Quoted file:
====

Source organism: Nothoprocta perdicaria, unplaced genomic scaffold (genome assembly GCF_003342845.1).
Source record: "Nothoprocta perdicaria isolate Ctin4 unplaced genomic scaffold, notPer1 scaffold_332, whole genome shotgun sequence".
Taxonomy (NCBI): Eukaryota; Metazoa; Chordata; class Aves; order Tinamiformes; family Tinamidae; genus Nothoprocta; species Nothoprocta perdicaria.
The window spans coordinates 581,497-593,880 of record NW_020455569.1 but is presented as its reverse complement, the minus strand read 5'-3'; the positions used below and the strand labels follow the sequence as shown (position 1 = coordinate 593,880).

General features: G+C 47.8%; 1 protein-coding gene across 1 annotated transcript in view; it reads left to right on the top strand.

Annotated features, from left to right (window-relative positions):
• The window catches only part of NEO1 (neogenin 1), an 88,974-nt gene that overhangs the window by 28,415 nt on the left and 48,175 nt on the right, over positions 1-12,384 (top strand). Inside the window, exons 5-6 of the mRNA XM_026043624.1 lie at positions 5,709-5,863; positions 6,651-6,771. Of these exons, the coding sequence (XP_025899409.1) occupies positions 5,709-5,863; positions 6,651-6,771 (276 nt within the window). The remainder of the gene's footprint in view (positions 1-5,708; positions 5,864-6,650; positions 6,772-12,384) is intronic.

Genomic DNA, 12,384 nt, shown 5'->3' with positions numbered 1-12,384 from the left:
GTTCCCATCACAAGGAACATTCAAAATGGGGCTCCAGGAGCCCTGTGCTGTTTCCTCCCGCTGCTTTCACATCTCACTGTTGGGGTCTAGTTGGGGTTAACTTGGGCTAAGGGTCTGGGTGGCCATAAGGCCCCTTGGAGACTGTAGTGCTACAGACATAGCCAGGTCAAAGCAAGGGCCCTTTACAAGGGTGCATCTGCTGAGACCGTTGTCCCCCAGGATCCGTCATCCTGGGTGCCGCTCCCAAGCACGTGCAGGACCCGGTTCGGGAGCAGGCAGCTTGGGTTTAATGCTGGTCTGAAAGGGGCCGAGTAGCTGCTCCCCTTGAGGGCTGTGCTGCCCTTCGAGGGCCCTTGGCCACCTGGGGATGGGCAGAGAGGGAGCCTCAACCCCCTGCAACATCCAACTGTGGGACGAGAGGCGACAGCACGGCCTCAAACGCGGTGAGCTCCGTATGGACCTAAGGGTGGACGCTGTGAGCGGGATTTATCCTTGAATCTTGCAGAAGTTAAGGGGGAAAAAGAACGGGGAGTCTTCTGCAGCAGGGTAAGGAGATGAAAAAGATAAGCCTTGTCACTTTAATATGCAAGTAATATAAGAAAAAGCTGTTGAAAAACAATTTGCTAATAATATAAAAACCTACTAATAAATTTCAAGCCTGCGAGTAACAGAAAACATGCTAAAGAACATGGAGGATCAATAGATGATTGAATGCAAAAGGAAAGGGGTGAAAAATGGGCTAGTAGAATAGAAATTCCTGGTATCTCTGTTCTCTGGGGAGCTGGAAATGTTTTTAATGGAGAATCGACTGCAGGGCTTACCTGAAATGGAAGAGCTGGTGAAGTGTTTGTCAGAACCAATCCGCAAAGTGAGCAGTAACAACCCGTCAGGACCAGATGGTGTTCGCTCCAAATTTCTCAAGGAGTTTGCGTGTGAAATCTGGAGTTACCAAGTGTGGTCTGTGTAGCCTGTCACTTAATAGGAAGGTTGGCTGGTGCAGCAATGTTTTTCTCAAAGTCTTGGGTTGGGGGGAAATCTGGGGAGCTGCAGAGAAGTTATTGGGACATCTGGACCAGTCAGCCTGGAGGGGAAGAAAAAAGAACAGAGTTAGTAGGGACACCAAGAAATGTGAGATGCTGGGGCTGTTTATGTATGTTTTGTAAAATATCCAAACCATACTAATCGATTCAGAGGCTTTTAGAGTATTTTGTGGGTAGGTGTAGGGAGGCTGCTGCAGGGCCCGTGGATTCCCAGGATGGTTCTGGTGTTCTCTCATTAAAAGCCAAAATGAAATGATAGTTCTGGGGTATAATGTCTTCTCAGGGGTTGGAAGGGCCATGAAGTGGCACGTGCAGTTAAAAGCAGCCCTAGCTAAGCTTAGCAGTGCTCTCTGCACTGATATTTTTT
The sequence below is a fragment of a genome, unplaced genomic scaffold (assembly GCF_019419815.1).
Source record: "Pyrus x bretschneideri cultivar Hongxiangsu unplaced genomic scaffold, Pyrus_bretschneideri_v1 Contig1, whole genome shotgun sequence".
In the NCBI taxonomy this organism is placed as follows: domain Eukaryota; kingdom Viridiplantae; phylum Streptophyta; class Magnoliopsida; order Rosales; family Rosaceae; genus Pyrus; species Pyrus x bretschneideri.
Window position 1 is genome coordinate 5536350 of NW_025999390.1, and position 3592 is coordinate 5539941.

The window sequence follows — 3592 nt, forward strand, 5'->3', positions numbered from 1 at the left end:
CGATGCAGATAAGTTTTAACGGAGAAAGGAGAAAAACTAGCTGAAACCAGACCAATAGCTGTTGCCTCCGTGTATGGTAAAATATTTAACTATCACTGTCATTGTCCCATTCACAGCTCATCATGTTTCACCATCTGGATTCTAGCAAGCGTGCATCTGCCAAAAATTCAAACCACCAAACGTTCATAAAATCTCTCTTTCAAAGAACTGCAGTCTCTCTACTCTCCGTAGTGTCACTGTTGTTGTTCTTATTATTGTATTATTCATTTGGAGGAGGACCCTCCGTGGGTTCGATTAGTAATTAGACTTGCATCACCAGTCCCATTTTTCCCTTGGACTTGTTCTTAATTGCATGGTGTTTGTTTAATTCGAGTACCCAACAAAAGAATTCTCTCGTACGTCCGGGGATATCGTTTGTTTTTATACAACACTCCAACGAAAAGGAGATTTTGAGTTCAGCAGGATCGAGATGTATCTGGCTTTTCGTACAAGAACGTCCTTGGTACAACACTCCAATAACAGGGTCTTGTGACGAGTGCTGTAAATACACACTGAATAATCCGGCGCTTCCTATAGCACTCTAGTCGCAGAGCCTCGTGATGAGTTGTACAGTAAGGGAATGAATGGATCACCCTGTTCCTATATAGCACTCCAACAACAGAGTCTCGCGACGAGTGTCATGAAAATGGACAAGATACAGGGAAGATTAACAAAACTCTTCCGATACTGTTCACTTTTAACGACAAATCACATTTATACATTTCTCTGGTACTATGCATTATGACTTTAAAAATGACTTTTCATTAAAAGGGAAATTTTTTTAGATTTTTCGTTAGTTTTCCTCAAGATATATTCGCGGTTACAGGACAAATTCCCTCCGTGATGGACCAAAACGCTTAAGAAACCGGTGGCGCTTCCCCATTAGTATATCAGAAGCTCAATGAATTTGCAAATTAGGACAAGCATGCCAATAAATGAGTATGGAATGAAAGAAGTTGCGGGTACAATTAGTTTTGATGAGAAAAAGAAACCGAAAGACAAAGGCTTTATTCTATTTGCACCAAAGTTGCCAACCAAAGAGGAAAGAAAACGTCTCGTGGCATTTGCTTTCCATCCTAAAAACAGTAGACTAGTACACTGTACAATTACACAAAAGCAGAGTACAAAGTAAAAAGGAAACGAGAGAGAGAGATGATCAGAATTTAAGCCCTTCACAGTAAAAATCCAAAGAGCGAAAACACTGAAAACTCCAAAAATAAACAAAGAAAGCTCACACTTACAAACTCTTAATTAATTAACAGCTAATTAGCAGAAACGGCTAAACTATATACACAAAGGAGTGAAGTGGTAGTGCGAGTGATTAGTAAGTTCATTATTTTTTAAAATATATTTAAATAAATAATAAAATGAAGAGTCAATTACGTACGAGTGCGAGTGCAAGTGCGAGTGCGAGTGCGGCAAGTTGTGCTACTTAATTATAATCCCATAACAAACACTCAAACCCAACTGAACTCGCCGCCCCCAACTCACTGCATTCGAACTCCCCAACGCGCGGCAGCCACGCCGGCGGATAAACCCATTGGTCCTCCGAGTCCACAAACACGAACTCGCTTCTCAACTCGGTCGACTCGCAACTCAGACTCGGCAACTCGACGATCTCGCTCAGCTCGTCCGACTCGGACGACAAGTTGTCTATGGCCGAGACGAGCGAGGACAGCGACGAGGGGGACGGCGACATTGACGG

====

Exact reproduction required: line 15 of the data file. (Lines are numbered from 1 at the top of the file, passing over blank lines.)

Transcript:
CGATGCAGATAAGTTTTAACGGAGAAAGGAGAAAAACTAGCTGAAACCAGACCAATAGCTGTTGCCTCCGTGTATGGTAAAATATTTAACTATCACTGTCATTGTCCCATTCACAGCTCATCATGTTTCACCATCTGGATTCTAGCAAGCGTGCATCTGCCAAAAATTCAAACCACCAAACGTTCATAAAATCTCTCTTTCAAAGAACTGCAGTCTCTCTACTCTCCGTAGTGTCACTGTTGTTGTTCTTATTATTGTATTATTCATTTGGAGGAGGACCCTCCGTGGGTTCGATTAGTAATTAGACTTGCATCACCAGTCCCATTTTTCCCTTGGACTTGTTCTTAATTGCATGGTGTTTGTTTAATTCGAGTACCCAACAAAAGAATTCTCTCGTACGTCCGGGGATATCGTTTGTTTTTATACAACACTCCAACGAAAAGGAGATTTTGAGTTCAGCAGGATCGAGATGTATCTGGCTTTTCGTACAAGAACGTCCTTGGTACAACACTCCAATAACAGGGTCTTGTGACGAGTGCTGTAAATACACACTGAATAATCCGGCGCTTCCTATAGCACTCTAGTCGCAGAGCCTCGTGATGAGTTGTACAGTAAGGGAATGAATGGATCACCCTGTTCCTATATAGCACTCCAACAACAGAGTCTCGCGACGAGTGTCATGAAAATGGACAAGATACAGGGAAGATTAACAAAACTCTTCCGATACTGTTCACTTTTAACGACAAATCACATTTATACATTTCTCTGGTACTATGCATTATGACTTTAAAAATGACTTTTCATTAAAAGGGAAATTTTTTTAGATTTTTCGTTAGTTTTCCTCAAGATATATTCGCGGTTACAGGACAAATTCCCTCCGTGATGGACCAAAACGCTTAAGAAACCGGTGGCGCTTCCCCATTAGTATATCAGAAGCTCAATGAATTTGCAAATTAGGACAAGCATGCCAATAAATGAGTATGGAATGAAAGAAGTTGCGGGTACAATTAGTTTTGATGAGAAAAAGAAACCGAAAGACAAAGGCTTTATTCTATTTGCACCAAAGTTGCCAACCAAAGAGGAAAGAAAACGTCTCGTGGCATTTGCTTTCCATCCTAAAAACAGTAGACTAGTACACTGTACAATTACACAAAAGCAGAGTACAAAGTAAAAAGGAAACGAGAGAGAGAGATGATCAGAATTTAAGCCCTTCACAGTAAAAATCCAAAGAGCGAAAACACTGAAAACTCCAAAAATAAACAAAGAAAGCTCACACTTACAAACTCTTAATTAATTAACAGCTAATTAGCAGAAACGGCTAAACTATATACACAAAGGAGTGAAGTGGTAGTGCGAGTGATTAGTAAGTTCATTATTTTTTAAAATATATTTAAATAAATAATAAAATGAAGAGTCAATTACGTACGAGTGCGAGTGCAAGTGCGAGTGCGAGTGCGGCAAGTTGTGCTACTTAATTATAATCCCATAACAAACACTCAAACCCAACTGAACTCGCCGCCCCCAACTCACTGCATTCGAACTCCCCAACGCGCGGCAGCCACGCCGGCGGATAAACCCATTGGTCCTCCGAGTCCACAAACACGAACTCGCTTCTCAACTCGGTCGACTCGCAACTCAGACTCGGCAACTCGACGATCTCGCTCAGCTCGTCCGACTCGGACGACAAGTTGTCTATGGCCGAGACGAGCGAGGACAGCGACGAGGGGGACGGCGACATTGACGG